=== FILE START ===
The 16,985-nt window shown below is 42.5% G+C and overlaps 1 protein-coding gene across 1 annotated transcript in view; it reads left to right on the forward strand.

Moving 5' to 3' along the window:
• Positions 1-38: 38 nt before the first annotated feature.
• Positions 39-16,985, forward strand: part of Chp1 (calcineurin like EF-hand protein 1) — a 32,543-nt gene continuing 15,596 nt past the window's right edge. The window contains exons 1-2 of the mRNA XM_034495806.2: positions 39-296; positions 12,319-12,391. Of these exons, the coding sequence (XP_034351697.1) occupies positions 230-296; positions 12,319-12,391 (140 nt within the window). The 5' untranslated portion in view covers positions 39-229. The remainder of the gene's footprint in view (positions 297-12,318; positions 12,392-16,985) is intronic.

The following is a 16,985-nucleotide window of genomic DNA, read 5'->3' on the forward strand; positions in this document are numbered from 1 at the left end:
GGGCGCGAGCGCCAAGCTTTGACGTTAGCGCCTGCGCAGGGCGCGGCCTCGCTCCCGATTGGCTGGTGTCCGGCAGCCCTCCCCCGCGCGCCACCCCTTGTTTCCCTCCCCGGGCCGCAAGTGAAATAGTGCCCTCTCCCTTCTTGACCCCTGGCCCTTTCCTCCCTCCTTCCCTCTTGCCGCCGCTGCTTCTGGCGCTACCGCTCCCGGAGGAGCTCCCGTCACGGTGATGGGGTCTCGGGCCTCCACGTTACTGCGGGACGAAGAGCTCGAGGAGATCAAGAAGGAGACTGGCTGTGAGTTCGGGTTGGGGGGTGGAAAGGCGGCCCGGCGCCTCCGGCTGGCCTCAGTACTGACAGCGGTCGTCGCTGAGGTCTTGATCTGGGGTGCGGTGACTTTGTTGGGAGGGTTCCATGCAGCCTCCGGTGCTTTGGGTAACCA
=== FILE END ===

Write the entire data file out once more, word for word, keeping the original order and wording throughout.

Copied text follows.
The 16,985-nt window shown below is 42.5% G+C and overlaps 1 protein-coding gene across 1 annotated transcript in view; it reads left to right on the forward strand.

Moving 5' to 3' along the window:
• Positions 1-38: 38 nt before the first annotated feature.
• Positions 39-16,985, forward strand: part of Chp1 (calcineurin like EF-hand protein 1) — a 32,543-nt gene continuing 15,596 nt past the window's right edge. The window contains exons 1-2 of the mRNA XM_034495806.2: positions 39-296; positions 12,319-12,391. Of these exons, the coding sequence (XP_034351697.1) occupies positions 230-296; positions 12,319-12,391 (140 nt within the window). The 5' untranslated portion in view covers positions 39-229. The remainder of the gene's footprint in view (positions 297-12,318; positions 12,392-16,985) is intronic.

The following is a 16,985-nucleotide window of genomic DNA, read 5'->3' on the forward strand; positions in this document are numbered from 1 at the left end:
GGGCGCGAGCGCCAAGCTTTGACGTTAGCGCCTGCGCAGGGCGCGGCCTCGCTCCCGATTGGCTGGTGTCCGGCAGCCCTCCCCCGCGCGCCACCCCTTGTTTCCCTCCCCGGGCCGCAAGTGAAATAGTGCCCTCTCCCTTCTTGACCCCTGGCCCTTTCCTCCCTCCTTCCCTCTTGCCGCCGCTGCTTCTGGCGCTACCGCTCCCGGAGGAGCTCCCGTCACGGTGATGGGGTCTCGGGCCTCCACGTTACTGCGGGACGAAGAGCTCGAGGAGATCAAGAAGGAGACTGGCTGTGAGTTCGGGTTGGGGGGTGGAAAGGCGGCCCGGCGCCTCCGGCTGGCCTCAGTACTGACAGCGGTCGTCGCTGAGGTCTTGATCTGGGGTGCGGTGACTTTGTTGGGAGGGTTCCATGCAGCCTCCGGTGCTTTGGGTAACCA